Tuesday, October 10, 2006

Peanut Star

If this star weren't already named "GCIRS 16SW," I would christen it the Peanut Star. Like a peanut, this star has two nuclei (technically, individual stars, but for some reason astronomers say that the two stars in a binary system form a (single) binary star). The two stars are really really close to one another; so close, in fact, that they share material and have a "common envelope," which you can think of as the peanut's shell. Oh, and they're really big: each one is about 50 times as massive as the Sun with a radius about 60 times as large as the Sun's radius. That's freaking huge, by the way. (The axes in this model on the right are in units of the radius of the Sun.) You can count on one hand (without even resorting to counting in binary) the known number of stars in binary systems with comparable masses.

The aspect of this particular star system that makes it so interesting is the "GC" in "GCIRS 16SW." GC stands for Galactic center; specifically, our Peanut Star is only about a fifth of a light year (that's about 12,000 times the distance from the Earth to the Sun) away from the massive black hole, Sagitarius A*, at the center of the Milky Way. (In the picture on the left, the yellow arrows are pointing at Sgr A*, and the green arrow is pointing at IRS16SW.) For comparison, the star nearest our own Sun is about 4.2 light years away. While there is a lot of other evidence for really massive stars near the Galactic center, astronomers still don't know exactly how they got there. Massive stars don't live for very long, which means that either they were born frighteningly close to the big black hole, or they were born slightly further away and somehow got transported really close in very quickly. The problem with these stars being born so close to the black hole itself is that stars are usually born in a cloud of cold gas: the gas has to be cold so that it will collapse and get dense enough to form stars. But the gas near the black hole is moving really fast: it's not cold! Lots of ideas trying to solve this dilemma have been put forward, but so far, there isn't one terribly convincing explanation.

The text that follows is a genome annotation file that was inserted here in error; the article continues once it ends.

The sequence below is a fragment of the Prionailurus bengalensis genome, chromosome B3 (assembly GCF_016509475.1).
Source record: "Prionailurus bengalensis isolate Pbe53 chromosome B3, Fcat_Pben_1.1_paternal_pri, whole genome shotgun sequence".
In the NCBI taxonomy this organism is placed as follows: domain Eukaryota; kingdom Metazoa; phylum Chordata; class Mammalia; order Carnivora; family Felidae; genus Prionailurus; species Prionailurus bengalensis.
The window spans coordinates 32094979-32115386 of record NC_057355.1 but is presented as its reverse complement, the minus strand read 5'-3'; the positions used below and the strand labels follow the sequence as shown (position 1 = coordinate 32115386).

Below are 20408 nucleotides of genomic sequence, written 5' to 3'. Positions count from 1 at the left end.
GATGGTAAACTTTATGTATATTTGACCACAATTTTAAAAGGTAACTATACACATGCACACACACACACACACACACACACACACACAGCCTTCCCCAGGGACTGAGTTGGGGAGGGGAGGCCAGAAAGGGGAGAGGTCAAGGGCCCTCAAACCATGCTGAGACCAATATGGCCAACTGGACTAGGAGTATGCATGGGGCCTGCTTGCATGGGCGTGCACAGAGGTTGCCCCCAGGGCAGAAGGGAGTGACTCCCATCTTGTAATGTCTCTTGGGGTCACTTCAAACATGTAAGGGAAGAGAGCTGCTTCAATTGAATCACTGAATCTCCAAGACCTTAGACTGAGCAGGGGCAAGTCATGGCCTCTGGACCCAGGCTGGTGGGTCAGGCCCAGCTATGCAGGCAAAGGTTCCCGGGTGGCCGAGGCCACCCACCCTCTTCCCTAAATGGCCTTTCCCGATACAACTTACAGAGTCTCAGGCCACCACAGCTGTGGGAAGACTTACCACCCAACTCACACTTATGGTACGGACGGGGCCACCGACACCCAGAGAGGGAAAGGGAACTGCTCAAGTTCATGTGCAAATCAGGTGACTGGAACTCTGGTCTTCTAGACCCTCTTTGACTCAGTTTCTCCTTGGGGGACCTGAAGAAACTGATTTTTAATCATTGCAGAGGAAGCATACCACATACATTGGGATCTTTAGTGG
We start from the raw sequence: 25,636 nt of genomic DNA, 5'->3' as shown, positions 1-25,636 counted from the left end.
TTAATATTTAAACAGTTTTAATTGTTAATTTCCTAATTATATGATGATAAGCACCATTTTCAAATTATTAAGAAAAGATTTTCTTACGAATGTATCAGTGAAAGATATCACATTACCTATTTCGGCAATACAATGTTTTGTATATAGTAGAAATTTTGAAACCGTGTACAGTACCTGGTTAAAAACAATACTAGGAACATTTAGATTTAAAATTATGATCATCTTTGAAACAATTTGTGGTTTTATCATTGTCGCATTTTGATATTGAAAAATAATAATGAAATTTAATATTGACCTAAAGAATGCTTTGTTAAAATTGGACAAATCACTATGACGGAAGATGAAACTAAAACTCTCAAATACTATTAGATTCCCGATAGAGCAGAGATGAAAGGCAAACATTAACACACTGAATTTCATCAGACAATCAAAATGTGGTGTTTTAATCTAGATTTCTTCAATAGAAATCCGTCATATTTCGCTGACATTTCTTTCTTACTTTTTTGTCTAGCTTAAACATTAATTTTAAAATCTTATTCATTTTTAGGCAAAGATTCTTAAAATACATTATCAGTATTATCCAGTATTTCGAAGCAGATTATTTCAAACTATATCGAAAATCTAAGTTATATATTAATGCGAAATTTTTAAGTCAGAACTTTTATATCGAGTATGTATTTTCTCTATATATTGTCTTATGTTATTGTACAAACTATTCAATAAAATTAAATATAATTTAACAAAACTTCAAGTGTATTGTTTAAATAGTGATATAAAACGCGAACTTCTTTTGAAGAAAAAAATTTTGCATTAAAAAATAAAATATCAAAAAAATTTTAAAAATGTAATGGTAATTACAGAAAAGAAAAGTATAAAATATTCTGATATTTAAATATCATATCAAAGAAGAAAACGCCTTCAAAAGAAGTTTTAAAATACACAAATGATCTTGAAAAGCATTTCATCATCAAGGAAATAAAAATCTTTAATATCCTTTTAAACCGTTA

By the way, the short paper all about this object that I've been working on recently showed up on astro-ph today.

1 comment:

Lorne Ipsum said...

Just wanted to let you know that this post has been included in the third installment of the Philosophia Naturalis blog carnival (dedicated to the physical sciences and technology). You can see it all here:


Lorne Ipsum
Chief Geek, Geek Counterpoint blog & podcast